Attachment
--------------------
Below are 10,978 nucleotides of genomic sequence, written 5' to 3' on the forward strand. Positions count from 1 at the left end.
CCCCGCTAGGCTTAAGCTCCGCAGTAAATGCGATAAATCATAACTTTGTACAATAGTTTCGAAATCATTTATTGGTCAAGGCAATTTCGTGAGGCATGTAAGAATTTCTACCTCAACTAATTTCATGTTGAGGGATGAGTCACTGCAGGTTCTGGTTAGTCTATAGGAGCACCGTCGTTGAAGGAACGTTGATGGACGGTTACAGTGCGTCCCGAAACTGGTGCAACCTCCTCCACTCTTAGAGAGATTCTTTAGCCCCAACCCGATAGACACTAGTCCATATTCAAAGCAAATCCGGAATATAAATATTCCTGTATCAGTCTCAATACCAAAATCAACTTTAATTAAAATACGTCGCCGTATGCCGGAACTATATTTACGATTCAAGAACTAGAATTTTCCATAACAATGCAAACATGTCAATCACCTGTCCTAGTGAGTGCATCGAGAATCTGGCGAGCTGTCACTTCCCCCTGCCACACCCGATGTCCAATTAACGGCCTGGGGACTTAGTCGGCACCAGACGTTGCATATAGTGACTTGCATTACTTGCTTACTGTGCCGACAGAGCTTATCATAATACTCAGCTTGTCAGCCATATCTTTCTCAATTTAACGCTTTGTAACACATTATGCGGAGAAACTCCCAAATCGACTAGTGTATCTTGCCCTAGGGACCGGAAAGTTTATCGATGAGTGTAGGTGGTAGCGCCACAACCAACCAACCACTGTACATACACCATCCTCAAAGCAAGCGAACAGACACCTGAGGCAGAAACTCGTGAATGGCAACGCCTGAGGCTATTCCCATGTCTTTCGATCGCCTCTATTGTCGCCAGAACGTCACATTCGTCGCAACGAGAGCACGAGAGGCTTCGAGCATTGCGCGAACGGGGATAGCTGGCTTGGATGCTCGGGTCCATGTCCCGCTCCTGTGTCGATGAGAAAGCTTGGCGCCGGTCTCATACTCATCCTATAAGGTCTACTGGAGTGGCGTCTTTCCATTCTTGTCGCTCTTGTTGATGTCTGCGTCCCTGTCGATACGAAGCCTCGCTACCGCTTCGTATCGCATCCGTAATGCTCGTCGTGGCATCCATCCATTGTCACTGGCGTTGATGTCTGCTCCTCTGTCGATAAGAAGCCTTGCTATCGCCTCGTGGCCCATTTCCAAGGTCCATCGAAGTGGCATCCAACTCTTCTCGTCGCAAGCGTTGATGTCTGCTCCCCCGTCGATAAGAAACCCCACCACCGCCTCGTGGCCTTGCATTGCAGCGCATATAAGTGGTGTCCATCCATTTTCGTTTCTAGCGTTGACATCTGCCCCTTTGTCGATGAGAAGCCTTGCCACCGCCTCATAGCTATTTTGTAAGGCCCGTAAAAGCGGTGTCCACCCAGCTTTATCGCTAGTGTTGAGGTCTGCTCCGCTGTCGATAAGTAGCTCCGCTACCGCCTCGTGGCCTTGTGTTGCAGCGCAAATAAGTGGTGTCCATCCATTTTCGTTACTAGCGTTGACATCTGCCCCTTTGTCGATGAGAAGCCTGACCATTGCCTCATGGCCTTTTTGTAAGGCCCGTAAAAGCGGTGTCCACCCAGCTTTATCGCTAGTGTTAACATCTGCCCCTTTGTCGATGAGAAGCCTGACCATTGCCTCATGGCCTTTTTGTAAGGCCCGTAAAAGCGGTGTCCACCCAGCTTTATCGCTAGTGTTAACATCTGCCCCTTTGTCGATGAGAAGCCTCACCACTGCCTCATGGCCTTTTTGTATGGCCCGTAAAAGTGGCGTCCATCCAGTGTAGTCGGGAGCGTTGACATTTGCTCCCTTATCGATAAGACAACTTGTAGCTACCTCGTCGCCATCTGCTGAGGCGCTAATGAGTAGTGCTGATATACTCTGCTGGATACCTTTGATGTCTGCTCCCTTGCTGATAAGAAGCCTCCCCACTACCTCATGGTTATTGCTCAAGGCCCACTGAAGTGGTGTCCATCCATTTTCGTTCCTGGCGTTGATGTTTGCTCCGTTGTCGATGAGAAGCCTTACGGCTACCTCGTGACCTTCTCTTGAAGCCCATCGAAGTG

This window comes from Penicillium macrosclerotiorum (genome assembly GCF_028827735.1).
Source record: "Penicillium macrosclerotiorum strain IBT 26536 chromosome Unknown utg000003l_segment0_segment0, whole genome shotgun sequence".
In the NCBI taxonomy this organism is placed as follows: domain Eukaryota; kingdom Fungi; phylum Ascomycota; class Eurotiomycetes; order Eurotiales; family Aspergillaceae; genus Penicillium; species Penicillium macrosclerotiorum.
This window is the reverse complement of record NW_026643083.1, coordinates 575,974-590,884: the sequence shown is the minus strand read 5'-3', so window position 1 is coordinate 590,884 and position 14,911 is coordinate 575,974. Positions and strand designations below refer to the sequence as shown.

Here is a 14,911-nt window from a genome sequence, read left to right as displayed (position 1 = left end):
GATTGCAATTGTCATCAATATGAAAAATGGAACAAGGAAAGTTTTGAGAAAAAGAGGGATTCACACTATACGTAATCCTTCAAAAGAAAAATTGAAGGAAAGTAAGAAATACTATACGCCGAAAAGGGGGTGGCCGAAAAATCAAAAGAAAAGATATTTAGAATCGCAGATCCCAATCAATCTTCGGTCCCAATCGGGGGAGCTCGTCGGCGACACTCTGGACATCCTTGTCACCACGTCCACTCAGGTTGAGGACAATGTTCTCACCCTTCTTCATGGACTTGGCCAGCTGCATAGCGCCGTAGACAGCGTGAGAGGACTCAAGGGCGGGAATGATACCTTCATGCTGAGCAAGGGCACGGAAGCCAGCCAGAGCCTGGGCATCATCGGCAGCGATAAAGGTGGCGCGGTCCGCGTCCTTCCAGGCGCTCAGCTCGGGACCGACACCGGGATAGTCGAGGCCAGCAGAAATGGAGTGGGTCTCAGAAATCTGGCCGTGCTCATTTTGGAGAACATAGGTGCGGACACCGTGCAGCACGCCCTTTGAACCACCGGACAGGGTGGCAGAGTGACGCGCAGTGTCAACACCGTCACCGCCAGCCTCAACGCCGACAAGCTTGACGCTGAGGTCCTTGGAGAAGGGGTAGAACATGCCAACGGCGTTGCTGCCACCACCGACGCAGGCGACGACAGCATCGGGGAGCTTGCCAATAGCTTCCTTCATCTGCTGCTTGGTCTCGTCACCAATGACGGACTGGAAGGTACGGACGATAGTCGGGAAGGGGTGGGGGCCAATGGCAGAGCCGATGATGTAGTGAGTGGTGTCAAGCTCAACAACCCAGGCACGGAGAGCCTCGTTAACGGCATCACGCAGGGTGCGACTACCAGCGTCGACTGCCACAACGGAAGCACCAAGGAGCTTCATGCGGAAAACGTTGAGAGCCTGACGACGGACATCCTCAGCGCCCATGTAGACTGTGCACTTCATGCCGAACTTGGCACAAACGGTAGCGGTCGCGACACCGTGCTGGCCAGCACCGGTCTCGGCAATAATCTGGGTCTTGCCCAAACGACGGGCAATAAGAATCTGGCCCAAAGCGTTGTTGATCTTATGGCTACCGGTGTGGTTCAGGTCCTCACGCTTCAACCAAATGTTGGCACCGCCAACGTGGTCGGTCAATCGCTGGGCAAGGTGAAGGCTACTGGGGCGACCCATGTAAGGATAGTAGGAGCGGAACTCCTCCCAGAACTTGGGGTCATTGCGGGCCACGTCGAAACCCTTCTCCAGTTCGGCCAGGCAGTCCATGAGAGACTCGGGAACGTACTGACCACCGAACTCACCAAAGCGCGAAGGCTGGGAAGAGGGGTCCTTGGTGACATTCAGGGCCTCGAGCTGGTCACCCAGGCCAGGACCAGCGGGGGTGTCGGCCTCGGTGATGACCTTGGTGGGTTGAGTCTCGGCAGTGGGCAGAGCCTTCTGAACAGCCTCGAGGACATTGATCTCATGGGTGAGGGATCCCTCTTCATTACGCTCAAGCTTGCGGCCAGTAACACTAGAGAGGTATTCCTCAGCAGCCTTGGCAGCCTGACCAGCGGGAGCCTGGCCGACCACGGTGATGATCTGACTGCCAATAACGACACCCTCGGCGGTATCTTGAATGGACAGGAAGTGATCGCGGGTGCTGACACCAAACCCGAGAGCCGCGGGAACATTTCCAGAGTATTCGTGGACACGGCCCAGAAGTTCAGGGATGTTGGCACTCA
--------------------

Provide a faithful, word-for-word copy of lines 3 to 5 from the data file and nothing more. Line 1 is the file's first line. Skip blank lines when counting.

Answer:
This window comes from Penicillium macrosclerotiorum (genome assembly GCF_028827735.1).
Source record: "Penicillium macrosclerotiorum strain IBT 26536 chromosome Unknown utg000003l_segment0_segment0, whole genome shotgun sequence".
In the NCBI taxonomy this organism is placed as follows: domain Eukaryota; kingdom Fungi; phylum Ascomycota; class Eurotiomycetes; order Eurotiales; family Aspergillaceae; genus Penicillium; species Penicillium macrosclerotiorum.